Sculpted with virtuosity in the Neo-Renaissance style, this exceptional table shows a great mastery of composition and ornamental vocabulary, demonstrating Henri-Auguste Fourdinois’s knowledge of the works from the past, which he knows how to renew into creations of a dazzling stylistic syncretism and an extraordinary quality of execution.
Four chimeras support a shelf with their wings, which belt is delicately carved with gadroons and a fleur-de-lis in the center. Their slender bodies, their fine facial features and the elegance of their wings remind us of the extraordinary sphinxes of the Fourdinois cabinet presented at the World’s Fair of 1867 , now preserved at the Museum of Decorative Arts in Paris. Dressed in elegant pearl tiaras, their flowing hair is treated differently, creating a stylistic harmony that avoids the repetition of a motif and allows Fourdinois to put into practice all his genius as a sculptor.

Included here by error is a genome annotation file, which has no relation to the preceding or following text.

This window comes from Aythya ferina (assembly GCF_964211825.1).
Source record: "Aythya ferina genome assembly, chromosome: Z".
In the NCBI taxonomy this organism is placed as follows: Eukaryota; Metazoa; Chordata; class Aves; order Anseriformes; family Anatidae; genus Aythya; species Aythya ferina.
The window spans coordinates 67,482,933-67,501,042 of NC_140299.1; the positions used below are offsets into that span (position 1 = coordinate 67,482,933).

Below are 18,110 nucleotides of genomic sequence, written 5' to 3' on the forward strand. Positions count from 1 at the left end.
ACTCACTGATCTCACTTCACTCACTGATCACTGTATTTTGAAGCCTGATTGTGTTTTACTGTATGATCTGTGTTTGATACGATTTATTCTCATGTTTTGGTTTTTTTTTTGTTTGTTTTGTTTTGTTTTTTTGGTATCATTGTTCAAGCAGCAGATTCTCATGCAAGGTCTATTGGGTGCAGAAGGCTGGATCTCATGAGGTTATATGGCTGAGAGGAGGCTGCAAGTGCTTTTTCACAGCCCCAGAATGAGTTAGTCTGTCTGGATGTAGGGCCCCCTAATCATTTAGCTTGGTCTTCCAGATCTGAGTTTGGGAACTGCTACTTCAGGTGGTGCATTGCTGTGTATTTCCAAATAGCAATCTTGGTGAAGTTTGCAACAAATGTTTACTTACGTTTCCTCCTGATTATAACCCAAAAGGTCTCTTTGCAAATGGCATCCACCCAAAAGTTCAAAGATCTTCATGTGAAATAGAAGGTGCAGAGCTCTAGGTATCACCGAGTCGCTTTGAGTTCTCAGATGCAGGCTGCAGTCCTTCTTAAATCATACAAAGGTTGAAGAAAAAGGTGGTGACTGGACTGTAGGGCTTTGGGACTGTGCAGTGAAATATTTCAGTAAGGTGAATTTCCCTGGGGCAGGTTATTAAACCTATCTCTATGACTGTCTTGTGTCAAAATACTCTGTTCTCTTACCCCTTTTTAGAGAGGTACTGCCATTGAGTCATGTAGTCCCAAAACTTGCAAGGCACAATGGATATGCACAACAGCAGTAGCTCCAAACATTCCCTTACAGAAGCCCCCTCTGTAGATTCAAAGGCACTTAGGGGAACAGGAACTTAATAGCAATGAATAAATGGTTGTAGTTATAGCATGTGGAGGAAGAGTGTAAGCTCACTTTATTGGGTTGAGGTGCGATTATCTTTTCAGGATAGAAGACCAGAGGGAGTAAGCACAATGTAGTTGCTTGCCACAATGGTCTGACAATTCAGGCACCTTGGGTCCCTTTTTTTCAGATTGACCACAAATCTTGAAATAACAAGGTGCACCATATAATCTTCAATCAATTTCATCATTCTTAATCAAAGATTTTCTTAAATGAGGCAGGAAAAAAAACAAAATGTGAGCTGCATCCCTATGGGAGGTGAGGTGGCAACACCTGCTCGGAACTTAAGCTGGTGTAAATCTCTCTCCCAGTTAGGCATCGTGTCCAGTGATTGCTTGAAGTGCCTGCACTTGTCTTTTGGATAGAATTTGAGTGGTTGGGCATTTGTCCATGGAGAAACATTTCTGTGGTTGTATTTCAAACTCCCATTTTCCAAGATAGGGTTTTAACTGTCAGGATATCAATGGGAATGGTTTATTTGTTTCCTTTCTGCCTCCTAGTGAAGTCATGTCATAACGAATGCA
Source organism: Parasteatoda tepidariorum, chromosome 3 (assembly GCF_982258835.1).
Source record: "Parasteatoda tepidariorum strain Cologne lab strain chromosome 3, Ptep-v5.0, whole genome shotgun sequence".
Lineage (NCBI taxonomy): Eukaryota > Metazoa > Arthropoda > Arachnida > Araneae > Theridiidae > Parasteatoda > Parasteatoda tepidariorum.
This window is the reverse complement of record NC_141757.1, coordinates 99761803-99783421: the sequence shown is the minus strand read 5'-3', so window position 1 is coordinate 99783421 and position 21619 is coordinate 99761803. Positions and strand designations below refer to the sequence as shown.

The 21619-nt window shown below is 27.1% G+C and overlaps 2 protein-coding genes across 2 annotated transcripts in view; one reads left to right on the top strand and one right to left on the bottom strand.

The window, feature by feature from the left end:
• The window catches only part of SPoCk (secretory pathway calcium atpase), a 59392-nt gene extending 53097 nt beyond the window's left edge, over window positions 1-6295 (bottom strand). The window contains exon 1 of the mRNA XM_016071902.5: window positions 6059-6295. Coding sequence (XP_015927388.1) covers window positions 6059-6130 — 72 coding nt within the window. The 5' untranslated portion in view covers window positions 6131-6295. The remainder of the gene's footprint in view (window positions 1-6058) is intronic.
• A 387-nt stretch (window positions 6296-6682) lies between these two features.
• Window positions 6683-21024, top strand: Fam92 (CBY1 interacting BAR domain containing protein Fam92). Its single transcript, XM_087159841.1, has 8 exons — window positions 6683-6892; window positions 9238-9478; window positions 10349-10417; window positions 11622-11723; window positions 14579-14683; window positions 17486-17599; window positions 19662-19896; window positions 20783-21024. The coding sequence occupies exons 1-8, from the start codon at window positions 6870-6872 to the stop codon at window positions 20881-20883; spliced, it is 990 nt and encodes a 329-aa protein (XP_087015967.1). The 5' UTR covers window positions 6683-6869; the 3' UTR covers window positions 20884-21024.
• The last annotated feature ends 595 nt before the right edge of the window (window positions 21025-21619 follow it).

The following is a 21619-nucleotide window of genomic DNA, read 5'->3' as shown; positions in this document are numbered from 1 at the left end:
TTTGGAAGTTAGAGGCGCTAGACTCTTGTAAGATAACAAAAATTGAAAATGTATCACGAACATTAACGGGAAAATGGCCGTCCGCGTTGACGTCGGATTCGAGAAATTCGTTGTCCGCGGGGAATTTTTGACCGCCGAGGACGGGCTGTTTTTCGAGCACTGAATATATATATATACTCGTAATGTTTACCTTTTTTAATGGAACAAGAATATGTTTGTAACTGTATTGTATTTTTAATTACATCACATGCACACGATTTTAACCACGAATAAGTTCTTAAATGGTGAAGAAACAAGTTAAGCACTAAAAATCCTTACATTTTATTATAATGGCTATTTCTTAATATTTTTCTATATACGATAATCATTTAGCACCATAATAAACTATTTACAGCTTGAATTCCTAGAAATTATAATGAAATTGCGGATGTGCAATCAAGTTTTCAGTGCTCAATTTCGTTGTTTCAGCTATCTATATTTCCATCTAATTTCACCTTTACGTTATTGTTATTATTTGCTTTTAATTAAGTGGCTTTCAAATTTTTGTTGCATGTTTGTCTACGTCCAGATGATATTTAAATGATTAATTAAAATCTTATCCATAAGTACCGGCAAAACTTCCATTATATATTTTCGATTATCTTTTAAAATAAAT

On the sides of the table, a rich Renaissance style decoration reinforces the exceptional character of this piece of furniture: cut leathers, festoons, feather, fruits and leaves are here the work of a master whose skilful hands shape every detail, for the service of an exceptional ornamentation.
Material : Sculpted walnut
Localisation : France, circa 1870-1880
Dimensions : H : 28” ¾ , W : 40” ½, P : 25” ⅝
Henri Fourdinois, Cabinet presented at the 1867 World’s Fair, today conserved in the Musée des Arts Décoratifs of Paris
The Renaissance style
All the ornamentation contributes to highlight, in a brilliant illustration, a decorative vocabulary inspired by the greatest masters of the Renaissance. Indeed, starting from the years 1835-1840, some ornemanists, like Chenavard, favor the taste for the Renaissance style in the decorative arts. The restoration of the Royal Château de Blois throughout the Second Empire nourished this enthusiasm for a new fashion allowing to somewhat renew the decorative vocabulary.